25 August, 2008

The ‘C’ word. – A reflection about the Church

I love summer sunsets in London. If you’ve never seen one, you better book some time off over here. Tonight, as Frank and I were putting the World to right strolling near Pall Mall, the gardens behind the members clubs were lit with a crimson-pinkish light that reverberated on the white buildings. Beautiful.

Talking about religion is never easy. It is a touchy subject as it can ultimately define a person’s identity. Religion has the same power over people as the (often misunderstood) concepts of race, gender and sexual orientation. In fact, these were, and still are the main four causes of unjust discrimination.

We identify ourselves with groups, movements or ideologies. Identification is a very important part of our being; be it because of the need of acceptance, upbringing or whatever reason.
Anglo-Catholics, GAFCOMs, Chelsea Supporters, Sheffield Hallam’s students, Retail Workers, Lib Dems, Tories, Levites, Blear-ites, Sicilians, Gays, Bears, Civil Servants, Old money, New Money, Peel-ites, Taleban, Low-Church, Presbyterian, Roman Catholics, Deaf People, Chartered Engineers, Pharisees, Royalists, Jamaicans... I could go on forever.
The fact is, there comes a time when we do like our boxes and we feel at home in our little clubby places. When this happens rivalry begins, be it very healthy or extremely destructive.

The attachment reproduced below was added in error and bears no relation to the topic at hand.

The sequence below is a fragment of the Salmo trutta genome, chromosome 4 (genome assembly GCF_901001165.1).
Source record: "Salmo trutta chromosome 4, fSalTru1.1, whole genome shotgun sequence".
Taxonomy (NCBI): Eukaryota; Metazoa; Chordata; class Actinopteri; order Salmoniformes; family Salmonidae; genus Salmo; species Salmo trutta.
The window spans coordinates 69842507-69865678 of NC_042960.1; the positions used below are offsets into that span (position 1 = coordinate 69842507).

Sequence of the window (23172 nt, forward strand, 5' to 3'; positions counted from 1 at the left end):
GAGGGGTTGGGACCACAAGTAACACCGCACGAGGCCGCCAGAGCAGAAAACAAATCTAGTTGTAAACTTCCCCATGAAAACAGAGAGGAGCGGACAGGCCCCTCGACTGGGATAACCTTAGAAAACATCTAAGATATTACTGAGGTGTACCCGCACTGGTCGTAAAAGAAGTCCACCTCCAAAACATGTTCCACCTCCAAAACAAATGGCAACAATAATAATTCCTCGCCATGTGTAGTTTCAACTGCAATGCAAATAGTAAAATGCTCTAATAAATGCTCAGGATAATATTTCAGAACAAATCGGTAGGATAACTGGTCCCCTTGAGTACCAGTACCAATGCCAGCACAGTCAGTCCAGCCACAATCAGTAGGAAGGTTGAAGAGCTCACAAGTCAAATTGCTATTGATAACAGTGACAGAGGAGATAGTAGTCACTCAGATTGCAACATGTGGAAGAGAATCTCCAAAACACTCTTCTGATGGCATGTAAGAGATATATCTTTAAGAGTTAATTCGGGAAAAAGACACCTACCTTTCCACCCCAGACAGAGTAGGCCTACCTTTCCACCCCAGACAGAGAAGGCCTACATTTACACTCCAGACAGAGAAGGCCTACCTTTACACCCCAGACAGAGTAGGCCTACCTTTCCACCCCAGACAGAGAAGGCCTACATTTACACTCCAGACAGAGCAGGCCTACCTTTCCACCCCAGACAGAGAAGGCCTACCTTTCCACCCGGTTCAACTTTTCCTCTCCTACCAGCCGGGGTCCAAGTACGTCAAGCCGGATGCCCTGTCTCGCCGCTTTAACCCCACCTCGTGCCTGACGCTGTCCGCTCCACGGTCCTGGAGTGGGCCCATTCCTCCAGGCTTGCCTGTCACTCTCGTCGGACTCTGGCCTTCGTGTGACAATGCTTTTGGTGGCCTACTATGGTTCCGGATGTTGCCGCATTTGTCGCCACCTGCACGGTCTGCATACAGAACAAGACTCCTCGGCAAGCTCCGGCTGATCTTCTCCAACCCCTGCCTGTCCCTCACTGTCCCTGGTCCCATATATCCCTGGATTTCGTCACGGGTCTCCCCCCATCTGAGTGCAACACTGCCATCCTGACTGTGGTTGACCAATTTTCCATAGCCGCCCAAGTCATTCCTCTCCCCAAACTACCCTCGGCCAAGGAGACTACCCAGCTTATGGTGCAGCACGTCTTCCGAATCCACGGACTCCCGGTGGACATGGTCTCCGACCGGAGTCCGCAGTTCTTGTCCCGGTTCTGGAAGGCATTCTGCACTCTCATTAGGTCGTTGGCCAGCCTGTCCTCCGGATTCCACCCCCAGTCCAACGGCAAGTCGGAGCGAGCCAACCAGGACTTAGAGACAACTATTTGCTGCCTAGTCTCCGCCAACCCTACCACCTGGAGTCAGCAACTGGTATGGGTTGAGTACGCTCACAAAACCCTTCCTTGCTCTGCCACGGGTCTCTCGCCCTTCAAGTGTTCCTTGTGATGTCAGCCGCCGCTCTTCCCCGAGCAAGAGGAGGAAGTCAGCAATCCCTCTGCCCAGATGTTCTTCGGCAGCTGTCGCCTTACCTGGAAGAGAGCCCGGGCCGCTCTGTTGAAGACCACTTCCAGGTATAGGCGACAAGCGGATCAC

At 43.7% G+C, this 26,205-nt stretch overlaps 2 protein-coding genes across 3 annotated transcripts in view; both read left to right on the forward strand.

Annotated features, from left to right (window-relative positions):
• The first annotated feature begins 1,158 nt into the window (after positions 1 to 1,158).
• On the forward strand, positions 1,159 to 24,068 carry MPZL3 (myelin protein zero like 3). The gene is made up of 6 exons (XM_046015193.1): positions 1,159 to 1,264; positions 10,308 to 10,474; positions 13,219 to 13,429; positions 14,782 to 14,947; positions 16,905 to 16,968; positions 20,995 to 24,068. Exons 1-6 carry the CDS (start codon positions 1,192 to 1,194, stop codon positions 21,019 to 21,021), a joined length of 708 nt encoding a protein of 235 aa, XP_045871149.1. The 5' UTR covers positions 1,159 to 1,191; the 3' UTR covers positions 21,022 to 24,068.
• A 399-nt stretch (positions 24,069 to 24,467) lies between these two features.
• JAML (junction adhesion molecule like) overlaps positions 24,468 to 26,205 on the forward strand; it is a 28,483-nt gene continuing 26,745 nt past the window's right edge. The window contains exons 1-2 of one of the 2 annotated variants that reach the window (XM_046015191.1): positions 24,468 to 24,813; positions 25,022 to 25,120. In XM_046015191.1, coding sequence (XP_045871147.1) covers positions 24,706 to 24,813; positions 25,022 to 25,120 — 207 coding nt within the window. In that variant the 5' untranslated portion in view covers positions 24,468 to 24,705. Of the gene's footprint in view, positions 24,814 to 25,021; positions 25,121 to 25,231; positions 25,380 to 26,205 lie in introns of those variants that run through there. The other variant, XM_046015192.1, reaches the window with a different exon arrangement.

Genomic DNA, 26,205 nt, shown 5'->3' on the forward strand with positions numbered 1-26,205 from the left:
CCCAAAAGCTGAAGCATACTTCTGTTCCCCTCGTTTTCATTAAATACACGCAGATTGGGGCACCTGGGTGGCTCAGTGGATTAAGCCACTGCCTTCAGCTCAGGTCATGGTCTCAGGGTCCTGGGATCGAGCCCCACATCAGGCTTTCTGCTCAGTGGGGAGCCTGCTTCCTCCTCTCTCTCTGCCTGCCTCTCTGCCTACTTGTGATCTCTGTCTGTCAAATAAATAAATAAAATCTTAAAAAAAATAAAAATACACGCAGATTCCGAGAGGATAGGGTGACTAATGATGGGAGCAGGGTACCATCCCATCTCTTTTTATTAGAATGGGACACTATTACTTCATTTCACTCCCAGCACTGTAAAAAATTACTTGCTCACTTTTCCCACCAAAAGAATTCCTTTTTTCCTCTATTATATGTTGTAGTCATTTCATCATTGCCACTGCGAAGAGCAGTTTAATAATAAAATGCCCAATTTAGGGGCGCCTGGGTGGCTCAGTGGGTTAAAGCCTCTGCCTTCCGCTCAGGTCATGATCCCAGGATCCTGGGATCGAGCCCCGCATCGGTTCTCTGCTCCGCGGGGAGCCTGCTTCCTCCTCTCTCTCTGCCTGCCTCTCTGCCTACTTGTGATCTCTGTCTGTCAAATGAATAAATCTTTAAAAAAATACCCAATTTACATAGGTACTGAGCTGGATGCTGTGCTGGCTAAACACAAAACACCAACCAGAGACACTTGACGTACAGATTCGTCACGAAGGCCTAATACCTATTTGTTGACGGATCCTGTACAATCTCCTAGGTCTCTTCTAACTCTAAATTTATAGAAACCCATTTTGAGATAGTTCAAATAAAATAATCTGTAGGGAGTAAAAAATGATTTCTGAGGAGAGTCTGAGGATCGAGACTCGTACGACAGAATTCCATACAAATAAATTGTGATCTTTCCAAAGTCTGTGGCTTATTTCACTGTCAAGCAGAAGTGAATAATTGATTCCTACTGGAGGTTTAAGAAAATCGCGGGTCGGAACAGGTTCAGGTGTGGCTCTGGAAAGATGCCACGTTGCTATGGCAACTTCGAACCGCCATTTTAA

If we had to look at the Christian spectrum of denominations, we would find hundreds of different little ‘associations’ for likeminded individuals. Anglicanism for example, tries to hold together many of these factions but everything falls apart when one of the groups tries to overpower the others.

The Bible often talks about bringing people together and getting rid of preconceptions but it seems that these notions are often cautiously overlooked. Our Churches often look more like the rundown version of Pall Mall’s Clubs. ‘By recommendation only’ kind of thing.

Jesus invites us to share with everyone along the way. Everyone!
There is no need to bash people into things or ideas. There is only a strong need for dialogue and mutual understanding.
Let’s not be afraid of what’s outside our little comfy box. As Christians we shouldn’t even identify ourselves with this or that, but just with the poor, the bereaved, the lonely and the marginalised. This should be our main ‘group’ and all the other small identifying things will healthily follow.

It takes a lot of effort and pain to hatch out of our self-protecting, man-made, ideological prisons but that’s what we all called to do. Just think about Abraham, Moses or Paul and what they went trhough.

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